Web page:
Friday, June 27, 2008

"It's a zero sum game, after all"

Any shards of residual decoupling theories have been laid to rest by the draining more than $2 billion out of emerging-market funds in each of the past two weeks. The surprise, perhaps, is that emerging markets have not performed even more poorly; the MSCI emerging-markets index’s 12.4% decline so far this year is only a little worse than the return of the global market. Amongst the central bankers of the emerging markets, RBI has been the latest, raising interest rates for the second time in a month on June 24th, even though higher rates will mean slower economic growth. But central banks will be damned either way. Any country that fails to raise rates enough to keep inflation under control will scare away investors. South Africa and Vietnam have failed to keep the lid on prices and have been duly punished with a depreciating currency.

So how did the decoupling theory fail and emerging markets suddenly lose their charm?

One look at the MSCI index – that foreign investors’ favorite benchmark – gives some idea. Emerging markets benefit from the heavy weighting of commodity-related stocks in the index (more than a third, according to Merrill Lynch). The overall market is unlikely to plummet when mining and energy stocks are holding up so well. The corollary, however, is that emerging markets will be vulnerable if commodity prices tumble. Earlier in this decade, conditions were ideal for emerging markets, because commodity prices were going up and local interest rates were going down. Now interest rates are rising and there is the risk that commodity prices could at some point correct.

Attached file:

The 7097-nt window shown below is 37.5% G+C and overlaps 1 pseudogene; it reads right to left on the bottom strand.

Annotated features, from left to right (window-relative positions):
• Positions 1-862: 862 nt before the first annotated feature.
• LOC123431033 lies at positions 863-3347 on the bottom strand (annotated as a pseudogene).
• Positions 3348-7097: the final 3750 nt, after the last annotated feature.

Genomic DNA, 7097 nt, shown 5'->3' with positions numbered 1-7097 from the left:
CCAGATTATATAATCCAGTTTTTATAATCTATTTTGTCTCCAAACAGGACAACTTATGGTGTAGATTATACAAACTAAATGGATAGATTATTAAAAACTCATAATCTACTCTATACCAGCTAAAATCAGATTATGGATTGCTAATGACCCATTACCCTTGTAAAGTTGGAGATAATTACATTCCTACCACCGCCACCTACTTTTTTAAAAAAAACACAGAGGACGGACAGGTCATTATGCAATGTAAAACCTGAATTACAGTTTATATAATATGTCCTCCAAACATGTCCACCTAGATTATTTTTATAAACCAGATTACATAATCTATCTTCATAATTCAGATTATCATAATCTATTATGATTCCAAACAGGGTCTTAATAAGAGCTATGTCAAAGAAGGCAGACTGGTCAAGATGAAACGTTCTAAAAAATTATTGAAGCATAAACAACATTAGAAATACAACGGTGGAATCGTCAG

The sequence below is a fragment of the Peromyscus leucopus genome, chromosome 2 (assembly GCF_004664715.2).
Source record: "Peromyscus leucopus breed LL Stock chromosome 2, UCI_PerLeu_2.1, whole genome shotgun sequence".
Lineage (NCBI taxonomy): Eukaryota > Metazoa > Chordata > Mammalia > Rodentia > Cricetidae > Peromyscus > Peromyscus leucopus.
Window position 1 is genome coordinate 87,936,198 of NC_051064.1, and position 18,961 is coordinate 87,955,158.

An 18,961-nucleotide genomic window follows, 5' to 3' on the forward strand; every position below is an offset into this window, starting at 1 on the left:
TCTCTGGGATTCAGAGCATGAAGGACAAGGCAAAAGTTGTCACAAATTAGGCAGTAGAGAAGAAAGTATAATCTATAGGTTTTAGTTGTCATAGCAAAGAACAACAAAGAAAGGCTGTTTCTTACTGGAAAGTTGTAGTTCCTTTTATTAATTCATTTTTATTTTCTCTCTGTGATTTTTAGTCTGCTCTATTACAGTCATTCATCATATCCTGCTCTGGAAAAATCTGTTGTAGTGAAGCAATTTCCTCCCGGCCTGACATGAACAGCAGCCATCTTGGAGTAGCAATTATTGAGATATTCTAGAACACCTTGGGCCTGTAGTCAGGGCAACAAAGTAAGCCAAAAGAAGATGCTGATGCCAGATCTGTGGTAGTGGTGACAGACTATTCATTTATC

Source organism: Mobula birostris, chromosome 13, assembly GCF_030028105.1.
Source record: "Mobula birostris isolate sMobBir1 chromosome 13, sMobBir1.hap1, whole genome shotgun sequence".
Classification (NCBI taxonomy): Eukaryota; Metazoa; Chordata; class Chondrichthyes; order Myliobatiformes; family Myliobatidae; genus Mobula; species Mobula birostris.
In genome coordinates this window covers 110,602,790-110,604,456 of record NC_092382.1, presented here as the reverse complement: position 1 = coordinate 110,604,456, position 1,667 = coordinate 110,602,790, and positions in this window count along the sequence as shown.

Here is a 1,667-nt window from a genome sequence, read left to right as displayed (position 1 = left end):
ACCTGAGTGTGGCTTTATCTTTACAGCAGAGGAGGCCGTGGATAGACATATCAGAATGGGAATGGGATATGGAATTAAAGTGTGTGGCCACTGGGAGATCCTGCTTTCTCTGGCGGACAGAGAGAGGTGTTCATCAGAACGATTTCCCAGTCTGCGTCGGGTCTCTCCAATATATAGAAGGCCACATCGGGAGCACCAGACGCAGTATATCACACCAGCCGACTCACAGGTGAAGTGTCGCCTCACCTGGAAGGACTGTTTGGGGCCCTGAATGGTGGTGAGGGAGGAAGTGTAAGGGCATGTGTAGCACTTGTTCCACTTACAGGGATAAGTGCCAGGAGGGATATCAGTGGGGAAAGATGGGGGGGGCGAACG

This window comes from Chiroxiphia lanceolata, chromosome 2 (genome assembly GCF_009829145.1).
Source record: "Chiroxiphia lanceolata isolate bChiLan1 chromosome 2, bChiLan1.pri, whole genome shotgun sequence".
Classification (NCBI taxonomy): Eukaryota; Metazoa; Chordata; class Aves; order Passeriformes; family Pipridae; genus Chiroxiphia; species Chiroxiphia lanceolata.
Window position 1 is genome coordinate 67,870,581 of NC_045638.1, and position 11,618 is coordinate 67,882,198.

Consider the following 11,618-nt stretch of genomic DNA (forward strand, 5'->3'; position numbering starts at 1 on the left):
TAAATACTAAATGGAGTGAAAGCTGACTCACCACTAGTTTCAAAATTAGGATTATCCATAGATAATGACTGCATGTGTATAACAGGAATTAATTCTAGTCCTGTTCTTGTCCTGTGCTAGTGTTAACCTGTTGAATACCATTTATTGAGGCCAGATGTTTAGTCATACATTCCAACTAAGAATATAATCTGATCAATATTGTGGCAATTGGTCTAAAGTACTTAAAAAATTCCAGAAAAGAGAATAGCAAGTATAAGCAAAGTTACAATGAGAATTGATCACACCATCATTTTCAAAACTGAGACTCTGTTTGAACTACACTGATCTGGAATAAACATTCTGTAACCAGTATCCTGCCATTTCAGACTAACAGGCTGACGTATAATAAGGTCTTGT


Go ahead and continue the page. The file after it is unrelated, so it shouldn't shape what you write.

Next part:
It’s a zero sum game after all.

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Sunday, June 22, 2008

Where US foreign policy slacks, Rest of the world gains

I have always suspected that globalization will give Americans a brutal awakening, present them a vicious façade of inside-out economic and political reality and a fair sense of perception from outside – that will clue them in on how deviant are they from the mean and how unsustainable is their global leadership positioning.

Parag Khanna – the foreign policy strategist, Obama campaign - excerpts

“Where the Pentagon has missile programs, the European Commission has reform programs. They’ve got their boots on the ground in the form of well-heeled diplomats who are in the ministries of every country from the Baltics into the South Balkans and Albania, all the way out to Azerbaijan. They are actually inside the ministries, fixing these countries basically from the inside out. And the reason these countries become members of the European Union, and you wake up one morning and there’s yet another member and you didn’t hear a shot fired, is because that works. Europe works.

Let me give you two more quick examples, because they’re the two most important ones in the whole world: Russia and China. America talks about missile defence, [which has made] Russia feel threatened and therefore block NATO expansion. Has Russia ever been able to block EU expansion? No, because the EU isn’t doing anything threatening.”